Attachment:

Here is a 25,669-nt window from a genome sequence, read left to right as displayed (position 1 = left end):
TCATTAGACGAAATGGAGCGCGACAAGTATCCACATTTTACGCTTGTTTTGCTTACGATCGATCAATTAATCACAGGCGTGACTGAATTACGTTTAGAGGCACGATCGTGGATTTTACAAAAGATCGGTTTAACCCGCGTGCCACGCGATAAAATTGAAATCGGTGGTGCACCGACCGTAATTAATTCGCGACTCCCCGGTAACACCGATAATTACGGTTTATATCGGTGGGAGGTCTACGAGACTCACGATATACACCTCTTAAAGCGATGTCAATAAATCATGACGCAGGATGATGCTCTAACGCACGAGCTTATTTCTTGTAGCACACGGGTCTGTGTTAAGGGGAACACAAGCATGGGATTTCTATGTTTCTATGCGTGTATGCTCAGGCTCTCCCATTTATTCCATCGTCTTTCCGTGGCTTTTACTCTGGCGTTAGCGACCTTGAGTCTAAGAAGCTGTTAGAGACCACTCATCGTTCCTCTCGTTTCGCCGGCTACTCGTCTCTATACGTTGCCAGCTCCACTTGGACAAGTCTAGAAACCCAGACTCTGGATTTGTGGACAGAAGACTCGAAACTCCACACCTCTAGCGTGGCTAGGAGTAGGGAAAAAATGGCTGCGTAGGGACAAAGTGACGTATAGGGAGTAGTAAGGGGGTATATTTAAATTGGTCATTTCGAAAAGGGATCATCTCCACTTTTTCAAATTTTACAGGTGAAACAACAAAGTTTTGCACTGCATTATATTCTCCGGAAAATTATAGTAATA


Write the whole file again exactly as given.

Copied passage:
Here is a 25,669-nt window from a genome sequence, read left to right as displayed (position 1 = left end):
TCATTAGACGAAATGGAGCGCGACAAGTATCCACATTTTACGCTTGTTTTGCTTACGATCGATCAATTAATCACAGGCGTGACTGAATTACGTTTAGAGGCACGATCGTGGATTTTACAAAAGATCGGTTTAACCCGCGTGCCACGCGATAAAATTGAAATCGGTGGTGCACCGACCGTAATTAATTCGCGACTCCCCGGTAACACCGATAATTACGGTTTATATCGGTGGGAGGTCTACGAGACTCACGATATACACCTCTTAAAGCGATGTCAATAAATCATGACGCAGGATGATGCTCTAACGCACGAGCTTATTTCTTGTAGCACACGGGTCTGTGTTAAGGGGAACACAAGCATGGGATTTCTATGTTTCTATGCGTGTATGCTCAGGCTCTCCCATTTATTCCATCGTCTTTCCGTGGCTTTTACTCTGGCGTTAGCGACCTTGAGTCTAAGAAGCTGTTAGAGACCACTCATCGTTCCTCTCGTTTCGCCGGCTACTCGTCTCTATACGTTGCCAGCTCCACTTGGACAAGTCTAGAAACCCAGACTCTGGATTTGTGGACAGAAGACTCGAAACTCCACACCTCTAGCGTGGCTAGGAGTAGGGAAAAAATGGCTGCGTAGGGACAAAGTGACGTATAGGGAGTAGTAAGGGGGTATATTTAAATTGGTCATTTCGAAAAGGGATCATCTCCACTTTTTCAAATTTTACAGGTGAAACAACAAAGTTTTGCACTGCATTATATTCTCCGGAAAATTATAGTAATA